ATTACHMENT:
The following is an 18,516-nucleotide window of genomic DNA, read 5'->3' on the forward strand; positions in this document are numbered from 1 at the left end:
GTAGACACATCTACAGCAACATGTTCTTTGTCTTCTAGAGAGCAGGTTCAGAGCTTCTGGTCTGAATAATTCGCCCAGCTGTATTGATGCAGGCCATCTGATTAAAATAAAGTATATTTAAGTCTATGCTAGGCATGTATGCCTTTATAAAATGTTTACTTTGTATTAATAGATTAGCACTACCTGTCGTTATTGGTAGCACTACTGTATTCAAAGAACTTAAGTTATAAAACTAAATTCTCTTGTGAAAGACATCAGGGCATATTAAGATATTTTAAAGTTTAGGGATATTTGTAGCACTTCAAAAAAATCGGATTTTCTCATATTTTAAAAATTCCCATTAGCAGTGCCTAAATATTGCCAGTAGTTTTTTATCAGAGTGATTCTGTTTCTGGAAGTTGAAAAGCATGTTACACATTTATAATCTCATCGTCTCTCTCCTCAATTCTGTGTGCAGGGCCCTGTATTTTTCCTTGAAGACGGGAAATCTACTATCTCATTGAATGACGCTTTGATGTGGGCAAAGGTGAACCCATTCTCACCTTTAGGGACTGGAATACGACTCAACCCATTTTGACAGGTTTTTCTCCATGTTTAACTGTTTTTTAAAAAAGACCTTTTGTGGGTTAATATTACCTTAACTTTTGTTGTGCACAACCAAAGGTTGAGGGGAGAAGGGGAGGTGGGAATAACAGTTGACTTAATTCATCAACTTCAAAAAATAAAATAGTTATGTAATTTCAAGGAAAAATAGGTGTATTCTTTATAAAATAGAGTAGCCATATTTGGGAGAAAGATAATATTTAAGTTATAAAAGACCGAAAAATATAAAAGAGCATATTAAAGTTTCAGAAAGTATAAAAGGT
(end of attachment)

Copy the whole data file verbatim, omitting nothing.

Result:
The following is an 18,516-nucleotide window of genomic DNA, read 5'->3' on the forward strand; positions in this document are numbered from 1 at the left end:
GTAGACACATCTACAGCAACATGTTCTTTGTCTTCTAGAGAGCAGGTTCAGAGCTTCTGGTCTGAATAATTCGCCCAGCTGTATTGATGCAGGCCATCTGATTAAAATAAAGTATATTTAAGTCTATGCTAGGCATGTATGCCTTTATAAAATGTTTACTTTGTATTAATAGATTAGCACTACCTGTCGTTATTGGTAGCACTACTGTATTCAAAGAACTTAAGTTATAAAACTAAATTCTCTTGTGAAAGACATCAGGGCATATTAAGATATTTTAAAGTTTAGGGATATTTGTAGCACTTCAAAAAAATCGGATTTTCTCATATTTTAAAAATTCCCATTAGCAGTGCCTAAATATTGCCAGTAGTTTTTTATCAGAGTGATTCTGTTTCTGGAAGTTGAAAAGCATGTTACACATTTATAATCTCATCGTCTCTCTCCTCAATTCTGTGTGCAGGGCCCTGTATTTTTCCTTGAAGACGGGAAATCTACTATCTCATTGAATGACGCTTTGATGTGGGCAAAGGTGAACCCATTCTCACCTTTAGGGACTGGAATACGACTCAACCCATTTTGACAGGTTTTTCTCCATGTTTAACTGTTTTTTAAAAAAGACCTTTTGTGGGTTAATATTACCTTAACTTTTGTTGTGCACAACCAAAGGTTGAGGGGAGAAGGGGAGGTGGGAATAACAGTTGACTTAATTCATCAACTTCAAAAAATAAAATAGTTATGTAATTTCAAGGAAAAATAGGTGTATTCTTTATAAAATAGAGTAGCCATATTTGGGAGAAAGATAATATTTAAGTTATAAAAGACCGAAAAATATAAAAGAGCATATTAAAGTTTCAGAAAGTATAAAAGGT